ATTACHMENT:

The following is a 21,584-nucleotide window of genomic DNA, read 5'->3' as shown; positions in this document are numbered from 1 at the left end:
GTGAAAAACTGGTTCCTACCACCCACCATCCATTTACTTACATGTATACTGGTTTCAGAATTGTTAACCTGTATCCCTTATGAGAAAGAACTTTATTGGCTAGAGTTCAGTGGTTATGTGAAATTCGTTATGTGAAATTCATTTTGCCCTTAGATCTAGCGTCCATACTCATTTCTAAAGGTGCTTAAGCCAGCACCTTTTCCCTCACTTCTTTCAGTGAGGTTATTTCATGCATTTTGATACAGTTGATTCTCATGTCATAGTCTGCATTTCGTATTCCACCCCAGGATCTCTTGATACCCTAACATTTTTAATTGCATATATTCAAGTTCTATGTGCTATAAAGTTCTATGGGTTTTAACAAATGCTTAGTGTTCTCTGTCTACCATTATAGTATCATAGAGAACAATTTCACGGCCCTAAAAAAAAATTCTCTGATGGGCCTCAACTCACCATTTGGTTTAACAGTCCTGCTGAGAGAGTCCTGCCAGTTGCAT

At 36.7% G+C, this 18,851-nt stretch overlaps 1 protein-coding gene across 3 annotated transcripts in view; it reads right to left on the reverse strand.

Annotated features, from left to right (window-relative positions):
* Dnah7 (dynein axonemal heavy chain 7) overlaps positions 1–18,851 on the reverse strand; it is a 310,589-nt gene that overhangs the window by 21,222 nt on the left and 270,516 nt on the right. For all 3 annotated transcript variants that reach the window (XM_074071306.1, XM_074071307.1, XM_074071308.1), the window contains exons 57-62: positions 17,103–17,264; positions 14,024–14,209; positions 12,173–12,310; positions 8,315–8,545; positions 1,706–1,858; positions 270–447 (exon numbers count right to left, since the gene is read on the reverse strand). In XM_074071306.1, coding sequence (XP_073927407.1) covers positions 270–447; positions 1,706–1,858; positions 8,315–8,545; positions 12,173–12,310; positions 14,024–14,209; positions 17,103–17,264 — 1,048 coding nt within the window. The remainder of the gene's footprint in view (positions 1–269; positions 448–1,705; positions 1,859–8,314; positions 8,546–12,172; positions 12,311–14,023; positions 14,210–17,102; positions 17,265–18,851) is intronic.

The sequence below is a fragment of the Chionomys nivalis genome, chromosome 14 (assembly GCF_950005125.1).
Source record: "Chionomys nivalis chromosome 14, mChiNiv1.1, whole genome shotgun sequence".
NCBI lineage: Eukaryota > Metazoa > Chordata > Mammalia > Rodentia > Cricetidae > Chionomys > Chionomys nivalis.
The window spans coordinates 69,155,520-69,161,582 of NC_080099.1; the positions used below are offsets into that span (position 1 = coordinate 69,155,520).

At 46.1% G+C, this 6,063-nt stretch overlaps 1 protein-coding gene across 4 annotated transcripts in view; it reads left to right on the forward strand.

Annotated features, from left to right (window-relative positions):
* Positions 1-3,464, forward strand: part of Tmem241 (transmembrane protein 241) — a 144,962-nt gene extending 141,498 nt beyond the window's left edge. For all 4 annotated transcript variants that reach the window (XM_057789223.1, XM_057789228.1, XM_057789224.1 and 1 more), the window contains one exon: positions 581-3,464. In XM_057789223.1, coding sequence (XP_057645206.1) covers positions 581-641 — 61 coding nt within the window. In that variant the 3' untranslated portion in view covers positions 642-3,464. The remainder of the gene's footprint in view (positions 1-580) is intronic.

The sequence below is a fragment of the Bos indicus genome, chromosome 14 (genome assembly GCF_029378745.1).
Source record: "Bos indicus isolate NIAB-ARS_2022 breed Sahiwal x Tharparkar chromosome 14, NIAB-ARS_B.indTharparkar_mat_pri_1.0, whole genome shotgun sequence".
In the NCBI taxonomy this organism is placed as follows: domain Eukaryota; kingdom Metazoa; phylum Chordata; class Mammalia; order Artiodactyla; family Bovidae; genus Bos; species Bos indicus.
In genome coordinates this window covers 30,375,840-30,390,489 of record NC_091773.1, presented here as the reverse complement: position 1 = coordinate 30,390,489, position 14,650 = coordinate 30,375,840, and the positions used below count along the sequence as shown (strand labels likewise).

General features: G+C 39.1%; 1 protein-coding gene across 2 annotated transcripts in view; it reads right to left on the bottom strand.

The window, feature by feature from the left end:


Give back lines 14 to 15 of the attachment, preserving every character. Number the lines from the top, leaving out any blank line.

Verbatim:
Source record: "Bos indicus isolate NIAB-ARS_2022 breed Sahiwal x Tharparkar chromosome 14, NIAB-ARS_B.indTharparkar_mat_pri_1.0, whole genome shotgun sequence".
In the NCBI taxonomy this organism is placed as follows: domain Eukaryota; kingdom Metazoa; phylum Chordata; class Mammalia; order Artiodactyla; family Bovidae; genus Bos; species Bos indicus.